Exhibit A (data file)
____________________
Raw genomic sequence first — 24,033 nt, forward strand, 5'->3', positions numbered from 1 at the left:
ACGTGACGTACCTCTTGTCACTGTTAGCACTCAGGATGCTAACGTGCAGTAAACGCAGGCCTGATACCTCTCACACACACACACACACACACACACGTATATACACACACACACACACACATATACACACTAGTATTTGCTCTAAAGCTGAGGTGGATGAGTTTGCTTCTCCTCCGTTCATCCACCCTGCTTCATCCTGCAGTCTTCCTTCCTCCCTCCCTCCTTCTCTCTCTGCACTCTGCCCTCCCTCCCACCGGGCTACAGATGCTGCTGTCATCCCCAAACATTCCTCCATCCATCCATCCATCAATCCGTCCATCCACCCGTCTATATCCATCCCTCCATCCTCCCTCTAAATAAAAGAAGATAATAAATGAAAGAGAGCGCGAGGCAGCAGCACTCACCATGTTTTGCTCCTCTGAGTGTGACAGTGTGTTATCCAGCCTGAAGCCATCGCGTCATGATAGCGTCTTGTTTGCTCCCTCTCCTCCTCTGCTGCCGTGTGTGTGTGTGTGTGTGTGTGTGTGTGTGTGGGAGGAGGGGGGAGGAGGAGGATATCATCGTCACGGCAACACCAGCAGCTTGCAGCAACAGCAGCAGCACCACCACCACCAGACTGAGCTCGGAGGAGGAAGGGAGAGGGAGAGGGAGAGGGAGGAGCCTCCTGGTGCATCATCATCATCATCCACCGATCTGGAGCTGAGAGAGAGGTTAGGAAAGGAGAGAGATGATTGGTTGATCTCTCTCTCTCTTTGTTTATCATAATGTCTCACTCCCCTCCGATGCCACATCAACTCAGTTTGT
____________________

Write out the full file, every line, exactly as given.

Raw genomic sequence first — 24,033 nt, forward strand, 5'->3', positions numbered from 1 at the left:
ACGTGACGTACCTCTTGTCACTGTTAGCACTCAGGATGCTAACGTGCAGTAAACGCAGGCCTGATACCTCTCACACACACACACACACACACACACGTATATACACACACACACACACACATATACACACTAGTATTTGCTCTAAAGCTGAGGTGGATGAGTTTGCTTCTCCTCCGTTCATCCACCCTGCTTCATCCTGCAGTCTTCCTTCCTCCCTCCCTCCTTCTCTCTCTGCACTCTGCCCTCCCTCCCACCGGGCTACAGATGCTGCTGTCATCCCCAAACATTCCTCCATCCATCCATCCATCAATCCGTCCATCCACCCGTCTATATCCATCCCTCCATCCTCCCTCTAAATAAAAGAAGATAATAAATGAAAGAGAGCGCGAGGCAGCAGCACTCACCATGTTTTGCTCCTCTGAGTGTGACAGTGTGTTATCCAGCCTGAAGCCATCGCGTCATGATAGCGTCTTGTTTGCTCCCTCTCCTCCTCTGCTGCCGTGTGTGTGTGTGTGTGTGTGTGTGTGTGTGTGGGAGGAGGGGGGAGGAGGAGGATATCATCGTCACGGCAACACCAGCAGCTTGCAGCAACAGCAGCAGCACCACCACCACCAGACTGAGCTCGGAGGAGGAAGGGAGAGGGAGAGGGAGAGGGAGGAGCCTCCTGGTGCATCATCATCATCATCCACCGATCTGGAGCTGAGAGAGAGGTTAGGAAAGGAGAGAGATGATTGGTTGATCTCTCTCTCTCTTTGTTTATCATAATGTCTCACTCCCCTCCGATGCCACATCAACTCAGTTTGT